If Bend is going to have a protracted downturn, which I'm convinced we will, then how do I approach coming here every day? To I put lipstick on the pig? Do I pretend the pig isn't there? Or do I slaughter and eat the pig?
So far, as 'negative' as some people have said I've been, if anything I've let the optimistic, hope for the best, part of me control my message, and my planning.
While the more logical, downbeat part of me was sort of nagging, then shouting at me.
I thought the article in the Bend Bulletin this morning about the Bend Reserves Fund, was a perfect representation of the "Hope for the Best" psychology that dominates at the beginning of every bubble burst. The unwillingness to believe, the inability to change. While your reserves get whittled away.
Actually the emergency that the reserves were created for, hasn't really even begun. We were well within the time range when changes in behavior could have changed the outcome. There have been some bloggers who have been saying for a couple of years that the BAT wasn't working, that Juniper Ridge needed to be scaled back or mothballed.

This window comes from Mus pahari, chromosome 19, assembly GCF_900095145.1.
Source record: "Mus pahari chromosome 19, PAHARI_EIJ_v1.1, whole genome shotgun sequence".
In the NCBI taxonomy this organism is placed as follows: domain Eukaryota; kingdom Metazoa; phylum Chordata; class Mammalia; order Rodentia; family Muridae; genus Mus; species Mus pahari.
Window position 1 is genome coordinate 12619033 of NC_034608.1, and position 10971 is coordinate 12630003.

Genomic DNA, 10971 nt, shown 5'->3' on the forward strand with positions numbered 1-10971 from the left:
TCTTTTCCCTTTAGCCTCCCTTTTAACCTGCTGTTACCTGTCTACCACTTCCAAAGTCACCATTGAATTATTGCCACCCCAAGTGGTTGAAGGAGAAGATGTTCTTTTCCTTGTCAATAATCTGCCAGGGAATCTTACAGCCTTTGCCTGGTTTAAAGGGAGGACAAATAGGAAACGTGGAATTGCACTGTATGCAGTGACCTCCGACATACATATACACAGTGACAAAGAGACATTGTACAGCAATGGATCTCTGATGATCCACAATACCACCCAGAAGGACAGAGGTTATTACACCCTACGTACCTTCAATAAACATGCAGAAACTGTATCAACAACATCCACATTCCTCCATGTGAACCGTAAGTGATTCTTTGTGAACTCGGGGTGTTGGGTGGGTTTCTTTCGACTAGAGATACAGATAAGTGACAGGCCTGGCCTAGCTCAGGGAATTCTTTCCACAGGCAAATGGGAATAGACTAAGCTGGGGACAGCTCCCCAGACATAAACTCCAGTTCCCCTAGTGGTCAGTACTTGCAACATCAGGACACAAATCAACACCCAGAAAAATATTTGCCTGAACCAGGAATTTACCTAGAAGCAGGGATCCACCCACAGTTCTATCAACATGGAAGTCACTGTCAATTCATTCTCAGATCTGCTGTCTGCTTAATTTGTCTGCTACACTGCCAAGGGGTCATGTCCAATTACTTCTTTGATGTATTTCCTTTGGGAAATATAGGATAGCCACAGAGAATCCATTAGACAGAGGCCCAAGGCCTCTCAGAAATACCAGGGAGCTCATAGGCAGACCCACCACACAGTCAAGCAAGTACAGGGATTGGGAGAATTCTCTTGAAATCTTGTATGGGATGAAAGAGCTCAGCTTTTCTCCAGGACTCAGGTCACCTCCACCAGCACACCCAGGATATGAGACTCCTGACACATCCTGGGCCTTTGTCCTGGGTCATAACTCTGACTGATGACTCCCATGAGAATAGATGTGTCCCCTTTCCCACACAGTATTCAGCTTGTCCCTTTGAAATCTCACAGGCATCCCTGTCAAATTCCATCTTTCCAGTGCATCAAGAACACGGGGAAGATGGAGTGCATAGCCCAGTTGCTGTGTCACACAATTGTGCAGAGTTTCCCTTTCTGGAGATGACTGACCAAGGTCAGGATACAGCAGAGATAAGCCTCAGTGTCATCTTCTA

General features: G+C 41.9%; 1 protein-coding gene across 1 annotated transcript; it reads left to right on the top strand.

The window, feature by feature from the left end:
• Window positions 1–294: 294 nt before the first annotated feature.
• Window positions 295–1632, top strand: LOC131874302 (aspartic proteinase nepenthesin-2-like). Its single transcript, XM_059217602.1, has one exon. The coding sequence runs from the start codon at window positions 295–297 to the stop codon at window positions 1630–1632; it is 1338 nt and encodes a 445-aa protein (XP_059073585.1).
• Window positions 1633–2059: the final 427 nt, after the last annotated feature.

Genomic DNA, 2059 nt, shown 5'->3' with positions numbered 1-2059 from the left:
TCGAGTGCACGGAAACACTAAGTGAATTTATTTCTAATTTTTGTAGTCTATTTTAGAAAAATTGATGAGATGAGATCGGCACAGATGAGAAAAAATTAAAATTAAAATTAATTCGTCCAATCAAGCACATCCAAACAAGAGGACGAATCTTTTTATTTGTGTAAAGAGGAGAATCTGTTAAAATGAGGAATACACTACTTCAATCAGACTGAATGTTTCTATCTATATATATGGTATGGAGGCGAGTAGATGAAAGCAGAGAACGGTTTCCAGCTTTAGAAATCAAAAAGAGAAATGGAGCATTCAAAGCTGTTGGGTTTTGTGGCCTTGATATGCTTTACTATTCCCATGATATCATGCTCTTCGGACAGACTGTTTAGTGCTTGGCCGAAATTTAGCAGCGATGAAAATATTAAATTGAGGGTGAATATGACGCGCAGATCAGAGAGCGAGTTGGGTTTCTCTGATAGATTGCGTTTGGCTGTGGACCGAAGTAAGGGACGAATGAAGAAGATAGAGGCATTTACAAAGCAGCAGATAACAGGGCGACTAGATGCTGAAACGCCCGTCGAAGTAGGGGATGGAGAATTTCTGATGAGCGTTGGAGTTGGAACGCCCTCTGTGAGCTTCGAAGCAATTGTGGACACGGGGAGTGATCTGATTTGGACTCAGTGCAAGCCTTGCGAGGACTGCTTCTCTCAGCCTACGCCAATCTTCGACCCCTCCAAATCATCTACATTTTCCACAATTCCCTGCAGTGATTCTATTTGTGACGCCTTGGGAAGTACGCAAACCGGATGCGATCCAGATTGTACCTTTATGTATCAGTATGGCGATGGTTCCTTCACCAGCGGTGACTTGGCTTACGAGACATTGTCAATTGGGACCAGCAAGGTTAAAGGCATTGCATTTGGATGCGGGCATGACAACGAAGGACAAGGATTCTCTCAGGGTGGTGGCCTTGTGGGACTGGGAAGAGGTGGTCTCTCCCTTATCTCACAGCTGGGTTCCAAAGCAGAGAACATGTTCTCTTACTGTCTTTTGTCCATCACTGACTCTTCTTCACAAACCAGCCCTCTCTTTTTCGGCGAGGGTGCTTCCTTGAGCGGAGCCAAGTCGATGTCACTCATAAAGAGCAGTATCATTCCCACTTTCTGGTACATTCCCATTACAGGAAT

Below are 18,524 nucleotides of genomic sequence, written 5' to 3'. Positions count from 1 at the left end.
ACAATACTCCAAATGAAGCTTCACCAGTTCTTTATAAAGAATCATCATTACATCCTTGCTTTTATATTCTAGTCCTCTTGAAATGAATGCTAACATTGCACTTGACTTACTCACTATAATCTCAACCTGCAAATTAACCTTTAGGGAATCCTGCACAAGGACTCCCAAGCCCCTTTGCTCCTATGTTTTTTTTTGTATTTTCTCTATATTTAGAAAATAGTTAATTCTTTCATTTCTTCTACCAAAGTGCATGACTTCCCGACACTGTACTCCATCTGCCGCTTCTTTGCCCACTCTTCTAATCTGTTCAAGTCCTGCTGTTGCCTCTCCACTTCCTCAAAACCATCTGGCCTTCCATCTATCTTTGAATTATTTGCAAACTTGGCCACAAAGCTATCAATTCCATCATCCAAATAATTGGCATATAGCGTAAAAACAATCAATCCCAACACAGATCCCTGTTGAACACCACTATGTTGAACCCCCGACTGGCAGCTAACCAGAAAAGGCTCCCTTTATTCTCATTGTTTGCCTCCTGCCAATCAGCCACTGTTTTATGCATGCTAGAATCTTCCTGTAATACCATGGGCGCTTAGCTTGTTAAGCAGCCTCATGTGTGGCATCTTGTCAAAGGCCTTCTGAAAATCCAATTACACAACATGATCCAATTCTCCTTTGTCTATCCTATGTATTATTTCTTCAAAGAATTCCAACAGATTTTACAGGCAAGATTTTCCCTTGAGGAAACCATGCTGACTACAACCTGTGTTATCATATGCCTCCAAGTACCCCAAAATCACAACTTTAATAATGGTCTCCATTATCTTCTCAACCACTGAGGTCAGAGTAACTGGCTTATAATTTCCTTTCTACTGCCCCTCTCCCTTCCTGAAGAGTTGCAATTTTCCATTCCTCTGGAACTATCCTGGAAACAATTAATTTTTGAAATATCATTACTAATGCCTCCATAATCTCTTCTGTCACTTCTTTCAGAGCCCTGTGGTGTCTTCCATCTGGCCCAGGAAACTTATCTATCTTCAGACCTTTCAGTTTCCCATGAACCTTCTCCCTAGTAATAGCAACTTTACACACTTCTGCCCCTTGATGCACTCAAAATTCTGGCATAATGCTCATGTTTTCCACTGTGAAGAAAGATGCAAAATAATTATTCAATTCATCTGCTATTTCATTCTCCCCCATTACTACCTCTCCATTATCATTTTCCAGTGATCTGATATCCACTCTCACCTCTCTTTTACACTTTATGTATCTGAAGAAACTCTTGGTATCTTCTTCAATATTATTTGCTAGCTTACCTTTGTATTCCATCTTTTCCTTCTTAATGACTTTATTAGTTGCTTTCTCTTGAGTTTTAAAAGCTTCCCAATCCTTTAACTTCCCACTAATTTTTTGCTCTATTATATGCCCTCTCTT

The 'Who could have seen it coming!' really doesn't wash.
Pay as you go. They should have made the decision to move to the Bulletin site BEFORE they bought the land. They should have gone to the voters for funding of the BAT, BEFORE they bought the buses. They should have realized that they were dealing with crisis management BEFORE they funded the dreams of "Bend 2030."
I can almost guarantee you that most businesses in Bend approached this downturn in almost the exact same way as the city, though, frankly, probably most of them never really had the reserves in the first place. On the other hand, most of them can make changes much quicker, and hopefully don't have white elephants like Juniper Ridge and BAT dragging them down.
6 days ago